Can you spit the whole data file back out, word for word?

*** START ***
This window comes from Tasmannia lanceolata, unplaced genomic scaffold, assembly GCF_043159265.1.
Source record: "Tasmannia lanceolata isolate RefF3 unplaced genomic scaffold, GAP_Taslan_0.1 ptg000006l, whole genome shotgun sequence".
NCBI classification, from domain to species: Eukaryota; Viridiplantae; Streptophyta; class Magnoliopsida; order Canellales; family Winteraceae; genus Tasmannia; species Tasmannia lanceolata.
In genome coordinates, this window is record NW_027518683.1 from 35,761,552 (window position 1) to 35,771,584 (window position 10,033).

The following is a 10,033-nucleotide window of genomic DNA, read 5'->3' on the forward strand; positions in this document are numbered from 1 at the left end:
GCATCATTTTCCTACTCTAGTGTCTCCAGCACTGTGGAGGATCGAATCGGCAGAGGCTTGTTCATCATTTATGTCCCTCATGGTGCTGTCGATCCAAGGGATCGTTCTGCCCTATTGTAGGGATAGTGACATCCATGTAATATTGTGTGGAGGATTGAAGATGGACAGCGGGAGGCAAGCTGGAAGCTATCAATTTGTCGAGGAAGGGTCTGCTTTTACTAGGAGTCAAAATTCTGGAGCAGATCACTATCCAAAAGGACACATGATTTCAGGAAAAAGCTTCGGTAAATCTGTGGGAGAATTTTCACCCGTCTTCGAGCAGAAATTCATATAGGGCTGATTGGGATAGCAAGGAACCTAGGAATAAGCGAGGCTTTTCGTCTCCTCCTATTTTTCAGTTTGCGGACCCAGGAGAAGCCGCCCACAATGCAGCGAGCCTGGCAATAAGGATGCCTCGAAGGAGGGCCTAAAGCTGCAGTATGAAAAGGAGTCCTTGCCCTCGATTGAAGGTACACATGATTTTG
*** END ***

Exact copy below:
This window comes from Tasmannia lanceolata, unplaced genomic scaffold, assembly GCF_043159265.1.
Source record: "Tasmannia lanceolata isolate RefF3 unplaced genomic scaffold, GAP_Taslan_0.1 ptg000006l, whole genome shotgun sequence".
NCBI classification, from domain to species: Eukaryota; Viridiplantae; Streptophyta; class Magnoliopsida; order Canellales; family Winteraceae; genus Tasmannia; species Tasmannia lanceolata.
In genome coordinates, this window is record NW_027518683.1 from 35,761,552 (window position 1) to 35,771,584 (window position 10,033).

The following is a 10,033-nucleotide window of genomic DNA, read 5'->3' on the forward strand; positions in this document are numbered from 1 at the left end:
GCATCATTTTCCTACTCTAGTGTCTCCAGCACTGTGGAGGATCGAATCGGCAGAGGCTTGTTCATCATTTATGTCCCTCATGGTGCTGTCGATCCAAGGGATCGTTCTGCCCTATTGTAGGGATAGTGACATCCATGTAATATTGTGTGGAGGATTGAAGATGGACAGCGGGAGGCAAGCTGGAAGCTATCAATTTGTCGAGGAAGGGTCTGCTTTTACTAGGAGTCAAAATTCTGGAGCAGATCACTATCCAAAAGGACACATGATTTCAGGAAAAAGCTTCGGTAAATCTGTGGGAGAATTTTCACCCGTCTTCGAGCAGAAATTCATATAGGGCTGATTGGGATAGCAAGGAACCTAGGAATAAGCGAGGCTTTTCGTCTCCTCCTATTTTTCAGTTTGCGGACCCAGGAGAAGCCGCCCACAATGCAGCGAGCCTGGCAATAAGGATGCCTCGAAGGAGGGCCTAAAGCTGCAGTATGAAAAGGAGTCCTTGCCCTCGATTGAAGGTACACATGATTTTG